Wednesday, April 8, 2009

What A Ridiculous Lie My Whole Life Has Been

There was a knock on the door today, an unusual occurrence at our residence, and Tiffany and I both went to answer it while Robin hide from Stranger Danger.

Much to no one's surprise, we were met by people who wanted to sell us stuff we neither want nor need; in this case, a faster Internet connection. Or a slower Internet connection. They didn't really seem to care either way, as long as the made their commission. Tiff beat me to the door, so I stood back in the hallway at let him do the talking.


Here's the thing about Tiffany, though, as he explains it: He doesn't like being rude to people. Huh. Okay, not really my thing, but I guess I can understand. Anyway, he knew our Internet connection was fast enough, he knew our price was pretty decent, and he knew Verizon had nothing to offer us, but rather than saying any of this, he squirmed uncomfortably and answered every question and allowed the salesman to continue their frivolous pitch uninterrupted.

After a few minutes of this, I jumped in, saying that our current connection speed is perfectly sufficient and asking them to skip straight to the price. They asked what we were paying. I wasn't really interested in this game. "If I tell you a price, are you going to try to beat it?" I asked. "Because it just so happens we're paying five dollars... a year." Obnoxious, I'll admit, but after that, they finally revealed the price of their fastest connection. I told them our connection was fine and we didn't need anything that fast. The gave the next fastest connection, priced at more than double what we pay now. I repeated that we already have a great connection speed.

"Why have great Internet when you can have... What's better than great?" One of the salesmen asked. "Why have great Internet when you can have Verizon?"

Then they started cracking up and congratulating themselves on the witty line.

I said no thanks, they pushed a little more, I thanked them and repeated that we were happy with our current service, and they finally left.

Sorry to go into such a detailed account of the story. My only real point with all of this is that I don't think turning away someone who comes to your house to try convincing you to buy something you neither want nor need is rude. Annoying though they may be, they have a job to do, a job that requires them to go door-to-door and bring you this incredible offer. It's a crummy, sleazy job, and tough to respect, but employment can be hard to find, and sometimes good people get stuck in bad jobs.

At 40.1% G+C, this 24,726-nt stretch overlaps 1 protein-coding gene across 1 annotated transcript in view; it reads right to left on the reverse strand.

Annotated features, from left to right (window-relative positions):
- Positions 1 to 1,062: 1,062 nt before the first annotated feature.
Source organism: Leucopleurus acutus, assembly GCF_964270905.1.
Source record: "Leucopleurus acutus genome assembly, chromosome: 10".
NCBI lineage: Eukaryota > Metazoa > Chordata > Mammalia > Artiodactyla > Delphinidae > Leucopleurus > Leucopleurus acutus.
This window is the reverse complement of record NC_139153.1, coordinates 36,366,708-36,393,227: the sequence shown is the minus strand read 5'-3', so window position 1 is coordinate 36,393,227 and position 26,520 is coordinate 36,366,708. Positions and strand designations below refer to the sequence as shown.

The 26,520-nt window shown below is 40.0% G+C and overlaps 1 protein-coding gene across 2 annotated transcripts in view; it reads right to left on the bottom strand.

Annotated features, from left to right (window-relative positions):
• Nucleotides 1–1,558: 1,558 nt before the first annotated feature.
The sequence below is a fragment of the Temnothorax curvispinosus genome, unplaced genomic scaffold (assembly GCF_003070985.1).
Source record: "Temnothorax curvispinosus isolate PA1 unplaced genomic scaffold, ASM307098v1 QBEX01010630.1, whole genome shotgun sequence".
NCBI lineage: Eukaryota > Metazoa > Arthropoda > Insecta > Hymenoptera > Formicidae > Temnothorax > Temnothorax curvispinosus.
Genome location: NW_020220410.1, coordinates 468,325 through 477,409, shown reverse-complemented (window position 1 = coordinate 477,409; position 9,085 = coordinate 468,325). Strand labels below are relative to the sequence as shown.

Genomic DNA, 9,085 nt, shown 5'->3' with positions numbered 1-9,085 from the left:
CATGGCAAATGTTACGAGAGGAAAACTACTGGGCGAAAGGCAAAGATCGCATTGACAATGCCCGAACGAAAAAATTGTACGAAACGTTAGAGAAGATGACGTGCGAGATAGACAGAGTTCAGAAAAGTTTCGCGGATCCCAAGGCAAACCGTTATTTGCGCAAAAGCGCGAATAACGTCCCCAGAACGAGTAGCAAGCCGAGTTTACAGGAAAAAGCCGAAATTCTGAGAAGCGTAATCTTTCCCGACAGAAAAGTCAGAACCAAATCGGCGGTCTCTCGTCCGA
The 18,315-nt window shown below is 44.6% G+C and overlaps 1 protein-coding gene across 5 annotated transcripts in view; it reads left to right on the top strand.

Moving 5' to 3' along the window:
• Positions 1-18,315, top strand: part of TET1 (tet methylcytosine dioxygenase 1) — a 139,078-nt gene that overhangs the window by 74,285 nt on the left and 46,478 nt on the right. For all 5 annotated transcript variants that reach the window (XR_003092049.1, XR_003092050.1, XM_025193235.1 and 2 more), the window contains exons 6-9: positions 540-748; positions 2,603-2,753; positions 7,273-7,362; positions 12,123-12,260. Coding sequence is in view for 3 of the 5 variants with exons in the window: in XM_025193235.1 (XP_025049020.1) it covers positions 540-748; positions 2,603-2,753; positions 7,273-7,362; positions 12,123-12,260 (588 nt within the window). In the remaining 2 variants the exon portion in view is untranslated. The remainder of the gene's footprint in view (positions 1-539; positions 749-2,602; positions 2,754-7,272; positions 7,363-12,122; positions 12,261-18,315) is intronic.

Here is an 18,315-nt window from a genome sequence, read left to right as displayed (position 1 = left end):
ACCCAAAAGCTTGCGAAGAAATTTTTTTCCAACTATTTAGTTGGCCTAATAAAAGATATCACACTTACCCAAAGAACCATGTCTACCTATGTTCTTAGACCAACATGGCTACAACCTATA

While I've said already that I acted obnoxiously, I make no apologies for being direct or asking the salespeople to do the same for me. If they truly had a good deal, I was willing to hear it. If not, there would be no sale. What reason do I have to waste their time in this case? Saying no - that is, being honest - is the most polite thing you can do in a situation like that. Playing along with their questions and games, which will only waste everyone's time and will result in either no sale or wasted money, is far more rude.

Once again, this isn't about salesmen; it's about the perception of polite vs. rude. I'm sick of this idea that everyone a unique and beautiful butterfly that needs protecting. If someone says or does something stupid, call it out. You don't have to be rude. You don't have to tell the person that they're an idiot, even if they are. You should be honest, though. What kind of world is afraid of honesty.

Sorry again for rambling so much, but, seriously, keep that point in mind if it didn't get too lost in all of that. Honesty is a good thing, and I've seen too many people to each other and lying to themselves lately.

Oh - totally unrelated, but, Mom, this is Beat, and he is awesome.

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